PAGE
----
When Salazar and Bromwich last visited Louisiana, members of the state’s congressional delegation invited Briggs to meet with them. But, he declined. “Been there done that,” said Briggs.
“They tell you one thing and they do another. We give them too much attention and way too much credit because they do not want us to go back to work.”
LOGA’s luncheon, with approximately 40 attendees, coincided with the one-year anniversary of the British Petroleum explosion in the Gulf that resulted in the death of 11 workers and spilled an estimated five million barrels of crude oil. While BP clearly made costly mistakes, there is a large body of evidence that shows the industry as a whole is very responsible and innovative, Briggs said. There are about 40,000 wells in the Gulf, and deepwater drilling has taken place safely and effectively in 1298 wells, he pointed out.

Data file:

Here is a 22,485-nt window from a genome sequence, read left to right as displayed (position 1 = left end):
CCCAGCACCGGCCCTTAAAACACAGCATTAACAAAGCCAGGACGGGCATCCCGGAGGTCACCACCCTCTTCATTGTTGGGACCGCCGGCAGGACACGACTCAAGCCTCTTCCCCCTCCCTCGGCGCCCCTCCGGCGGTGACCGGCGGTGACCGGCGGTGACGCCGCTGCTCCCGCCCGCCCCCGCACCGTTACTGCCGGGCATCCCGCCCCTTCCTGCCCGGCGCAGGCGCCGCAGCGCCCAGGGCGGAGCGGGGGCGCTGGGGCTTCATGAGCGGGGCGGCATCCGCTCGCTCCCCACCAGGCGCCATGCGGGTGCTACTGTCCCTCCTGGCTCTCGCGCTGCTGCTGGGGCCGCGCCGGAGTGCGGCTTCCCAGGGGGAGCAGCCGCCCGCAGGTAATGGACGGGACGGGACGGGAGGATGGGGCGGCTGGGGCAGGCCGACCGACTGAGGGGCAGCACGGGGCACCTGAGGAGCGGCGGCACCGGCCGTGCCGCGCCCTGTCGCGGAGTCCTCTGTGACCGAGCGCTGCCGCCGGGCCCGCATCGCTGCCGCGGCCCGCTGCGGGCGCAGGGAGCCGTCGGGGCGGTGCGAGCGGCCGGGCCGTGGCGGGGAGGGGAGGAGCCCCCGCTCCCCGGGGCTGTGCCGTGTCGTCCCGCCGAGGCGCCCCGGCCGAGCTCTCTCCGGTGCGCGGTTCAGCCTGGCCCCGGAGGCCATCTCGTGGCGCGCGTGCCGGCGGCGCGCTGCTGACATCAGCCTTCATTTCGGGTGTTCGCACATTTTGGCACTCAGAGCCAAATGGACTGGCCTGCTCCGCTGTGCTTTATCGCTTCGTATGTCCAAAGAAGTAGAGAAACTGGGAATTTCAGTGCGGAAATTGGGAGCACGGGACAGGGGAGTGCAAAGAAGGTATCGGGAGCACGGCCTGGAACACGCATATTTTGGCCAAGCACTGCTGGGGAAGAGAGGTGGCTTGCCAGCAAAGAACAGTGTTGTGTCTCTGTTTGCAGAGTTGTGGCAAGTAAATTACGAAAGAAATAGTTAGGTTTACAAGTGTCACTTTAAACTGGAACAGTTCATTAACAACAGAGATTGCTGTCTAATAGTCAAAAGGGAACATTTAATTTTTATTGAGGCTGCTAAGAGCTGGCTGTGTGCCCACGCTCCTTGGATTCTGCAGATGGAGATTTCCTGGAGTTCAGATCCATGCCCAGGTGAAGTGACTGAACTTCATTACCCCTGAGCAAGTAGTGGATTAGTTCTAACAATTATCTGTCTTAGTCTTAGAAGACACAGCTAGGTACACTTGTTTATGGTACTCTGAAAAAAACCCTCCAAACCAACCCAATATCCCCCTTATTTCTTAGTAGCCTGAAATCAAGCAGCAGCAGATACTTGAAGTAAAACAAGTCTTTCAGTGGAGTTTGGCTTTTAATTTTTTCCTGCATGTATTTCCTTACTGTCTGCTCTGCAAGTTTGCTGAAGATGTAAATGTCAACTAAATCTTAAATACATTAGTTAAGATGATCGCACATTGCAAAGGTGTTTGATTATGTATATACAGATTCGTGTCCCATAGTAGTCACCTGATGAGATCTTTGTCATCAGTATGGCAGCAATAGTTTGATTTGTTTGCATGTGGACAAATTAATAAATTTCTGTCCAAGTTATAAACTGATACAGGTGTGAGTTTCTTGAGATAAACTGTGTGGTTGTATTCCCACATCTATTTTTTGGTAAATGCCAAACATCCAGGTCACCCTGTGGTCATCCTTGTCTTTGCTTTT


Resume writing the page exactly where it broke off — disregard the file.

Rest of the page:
Industry workers on rigs who use joysticks to control robots in the deep water are performing a task that is the equivalent of “going to the moon every day.” Even so, he argued, a change in administration is needed before the region can fully recover economically.
Looking ahead over the long-term, oil and natural gas are not going away and this reality puts the state in a strong strategic position, especially if the right mix of polices are in place, he continued.
“Louisiana is the Aorta of America,” Briggs said. “When we shut down our refineries this means 60 to 70 percent of the fuel that runs this country gets shut down… We will become even more important to this country’s national security and infrastructure over time.”
Unfortunately, for the moment, investors are reluctant to re-enter the Gulf, Briggs lamented. Prior to the BP spill, there were 61 rigs in the entire Gulf and now there are only 26. Where there used to be almost six new deep water permit applications per month, there is now only one, he added. Shallow water permits are also down from about seven to under five, he said.